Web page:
Experiencing Light

Excerpt from Coming Home: The Experience of Enlightenment in Sacred Traditions by Lex Hixon:

Imagine you are wandering through a vast cathedral. Countless stain-glass windows, radiant in the darkness, represent the modes of worship and ways of understanding that humanity has evolved throughout its history. Some windows picture divine presence through personal forms or attributes, and seekers worship these windows with devotion. Other seekers, preferring the way of wisdom, contemplate stained-glass windows that present nothing personal, simply esoteric patterns evoking primal harmony and unity. Devotion and wisdom are alternate ways to enlightenment. Some sacred traditions interweave both ways.

St. John of the Divine What occurs as we contemplate these cathedral windows? We are really experiencing light, diffused through complicated contexts that have been created, individually and communally, by visionary artisans. And we cannot step outside this cathedral, which is human thinking, because we must depend on some personal and cultural medium. We cannot articulate any experience, even to ourselves, without some process of thinking. This is not imprisonment but simply the nature of light or reality, which expresses itself as experience only through some particular medium.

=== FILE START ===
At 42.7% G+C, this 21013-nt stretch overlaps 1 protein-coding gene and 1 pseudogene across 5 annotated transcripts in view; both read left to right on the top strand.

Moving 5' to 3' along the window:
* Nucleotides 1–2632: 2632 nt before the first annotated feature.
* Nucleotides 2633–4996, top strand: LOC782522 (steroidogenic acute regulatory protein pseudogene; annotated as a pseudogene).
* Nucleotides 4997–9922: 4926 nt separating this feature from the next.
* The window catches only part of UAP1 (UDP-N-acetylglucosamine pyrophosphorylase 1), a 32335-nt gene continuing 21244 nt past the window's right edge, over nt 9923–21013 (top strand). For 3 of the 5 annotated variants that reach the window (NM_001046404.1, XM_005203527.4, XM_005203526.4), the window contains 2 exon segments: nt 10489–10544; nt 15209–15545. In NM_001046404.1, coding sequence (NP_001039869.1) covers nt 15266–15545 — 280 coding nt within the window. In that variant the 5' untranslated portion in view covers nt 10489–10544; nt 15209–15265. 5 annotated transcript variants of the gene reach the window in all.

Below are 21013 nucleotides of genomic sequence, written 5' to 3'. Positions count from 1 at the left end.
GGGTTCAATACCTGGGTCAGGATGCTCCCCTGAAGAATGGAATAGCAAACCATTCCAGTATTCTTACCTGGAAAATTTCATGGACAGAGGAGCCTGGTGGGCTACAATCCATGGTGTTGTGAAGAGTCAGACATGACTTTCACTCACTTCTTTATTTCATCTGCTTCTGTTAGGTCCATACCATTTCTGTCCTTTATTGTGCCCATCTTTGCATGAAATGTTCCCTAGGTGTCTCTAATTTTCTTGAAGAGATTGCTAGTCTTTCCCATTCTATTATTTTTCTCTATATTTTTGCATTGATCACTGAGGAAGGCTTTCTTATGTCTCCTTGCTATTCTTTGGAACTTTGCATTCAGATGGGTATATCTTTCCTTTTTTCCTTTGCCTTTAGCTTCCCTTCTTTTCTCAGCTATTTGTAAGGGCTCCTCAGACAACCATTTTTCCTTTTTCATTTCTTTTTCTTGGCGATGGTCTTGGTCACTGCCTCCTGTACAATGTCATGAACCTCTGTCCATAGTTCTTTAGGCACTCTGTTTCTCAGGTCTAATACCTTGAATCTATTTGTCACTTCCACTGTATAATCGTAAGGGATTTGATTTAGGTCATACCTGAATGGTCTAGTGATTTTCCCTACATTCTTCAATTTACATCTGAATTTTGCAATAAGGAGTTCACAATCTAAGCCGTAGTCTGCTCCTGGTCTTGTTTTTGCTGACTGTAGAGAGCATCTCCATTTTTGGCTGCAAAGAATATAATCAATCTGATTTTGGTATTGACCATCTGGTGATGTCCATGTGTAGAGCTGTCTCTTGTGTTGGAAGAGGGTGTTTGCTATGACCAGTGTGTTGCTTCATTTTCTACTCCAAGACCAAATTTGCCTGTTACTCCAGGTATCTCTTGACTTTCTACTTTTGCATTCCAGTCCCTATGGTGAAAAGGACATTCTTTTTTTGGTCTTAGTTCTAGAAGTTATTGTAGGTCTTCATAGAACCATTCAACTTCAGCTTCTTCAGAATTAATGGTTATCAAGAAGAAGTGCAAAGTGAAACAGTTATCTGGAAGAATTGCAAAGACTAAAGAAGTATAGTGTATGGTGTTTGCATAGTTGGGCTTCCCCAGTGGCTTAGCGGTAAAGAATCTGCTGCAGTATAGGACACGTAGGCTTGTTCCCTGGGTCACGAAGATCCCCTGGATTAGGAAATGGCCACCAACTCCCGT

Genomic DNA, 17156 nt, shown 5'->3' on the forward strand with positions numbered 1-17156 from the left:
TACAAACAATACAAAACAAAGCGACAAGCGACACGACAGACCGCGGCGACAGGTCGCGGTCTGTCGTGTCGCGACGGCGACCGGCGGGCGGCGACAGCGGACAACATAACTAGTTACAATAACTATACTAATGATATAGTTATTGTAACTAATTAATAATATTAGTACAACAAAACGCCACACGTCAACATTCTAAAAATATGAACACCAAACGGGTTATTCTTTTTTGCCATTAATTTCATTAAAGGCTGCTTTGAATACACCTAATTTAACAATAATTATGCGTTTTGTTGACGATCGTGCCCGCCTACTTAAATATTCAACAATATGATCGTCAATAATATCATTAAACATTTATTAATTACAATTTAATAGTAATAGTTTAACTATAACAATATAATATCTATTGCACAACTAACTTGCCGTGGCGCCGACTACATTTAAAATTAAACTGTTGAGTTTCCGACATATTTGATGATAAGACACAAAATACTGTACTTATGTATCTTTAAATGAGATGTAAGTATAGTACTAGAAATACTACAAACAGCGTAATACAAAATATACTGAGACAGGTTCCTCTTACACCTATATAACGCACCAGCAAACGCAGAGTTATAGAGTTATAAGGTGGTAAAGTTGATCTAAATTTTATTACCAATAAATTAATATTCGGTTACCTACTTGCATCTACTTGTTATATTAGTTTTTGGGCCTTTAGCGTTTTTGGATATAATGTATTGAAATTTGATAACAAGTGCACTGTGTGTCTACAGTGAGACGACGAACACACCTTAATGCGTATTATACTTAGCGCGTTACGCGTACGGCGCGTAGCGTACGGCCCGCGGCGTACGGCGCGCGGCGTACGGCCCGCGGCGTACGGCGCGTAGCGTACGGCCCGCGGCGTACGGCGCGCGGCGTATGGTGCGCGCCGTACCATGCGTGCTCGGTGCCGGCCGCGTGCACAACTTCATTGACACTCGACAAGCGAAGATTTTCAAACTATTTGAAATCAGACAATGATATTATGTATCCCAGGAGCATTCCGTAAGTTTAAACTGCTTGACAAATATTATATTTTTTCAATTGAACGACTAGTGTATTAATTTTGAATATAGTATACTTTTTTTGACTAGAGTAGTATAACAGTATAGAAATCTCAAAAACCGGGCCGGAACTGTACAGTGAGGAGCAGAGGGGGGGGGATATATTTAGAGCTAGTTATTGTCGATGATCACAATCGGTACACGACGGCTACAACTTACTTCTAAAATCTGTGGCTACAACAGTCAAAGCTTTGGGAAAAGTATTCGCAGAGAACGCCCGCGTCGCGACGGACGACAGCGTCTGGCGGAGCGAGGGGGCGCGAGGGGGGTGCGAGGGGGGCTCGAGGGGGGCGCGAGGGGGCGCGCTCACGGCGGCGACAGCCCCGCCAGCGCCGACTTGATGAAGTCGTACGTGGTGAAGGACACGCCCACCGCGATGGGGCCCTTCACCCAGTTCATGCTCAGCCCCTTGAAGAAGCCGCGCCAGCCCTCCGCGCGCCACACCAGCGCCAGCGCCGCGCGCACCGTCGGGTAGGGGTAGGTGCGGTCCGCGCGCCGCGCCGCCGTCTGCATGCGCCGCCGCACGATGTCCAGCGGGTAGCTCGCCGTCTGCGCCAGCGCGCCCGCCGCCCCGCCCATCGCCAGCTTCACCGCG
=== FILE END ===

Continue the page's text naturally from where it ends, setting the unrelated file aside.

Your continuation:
Each window of devotion or wisdom translates the same radiance of ultimate consciousness by means of personal figures or symbolic patterns unique to itself. Through dedicated contemplation of even a single window, we can attune to light, or reality, and eventually realize that our intrinsic nature is the light. Once realizing the universal cathedral to be flooded with the conscious light of our true nature, once enlightenment has dawned, we are at home everywhere. We have been freed from the competition between worldviews, by understanding the essential equality of all windows of contemplation and the harmony between the ways of wisdom and of devotion. Everywhere in this vast cathedral, through all possible languages and images, we now recognize the light, or consciousness, which we are, which all beings are, which Being is.

Rose Window of The Cathedral Of St. John The Divine Contemplative thinking is not confined to certain fields such as religion, art, or philosophy but flourishes subtly throughout every culture, often obscurely among small circles or secretly within the inner life of individuals who may or may not be aware of any mystical tradition. This ever-deepening way of contemplation, which follows devotion and wisdom to their source, is perhaps the most precious human possibility. The holy person, or shaman, in every culture—poet, musician, saint, warrior—is revered for the powerful touch that awakens and sustains deep thinking and its sense of discovery, freedom, and harmony. The figure of the shaman is a sacrament through which all members of the culture without exception can enter the mood of contemplation.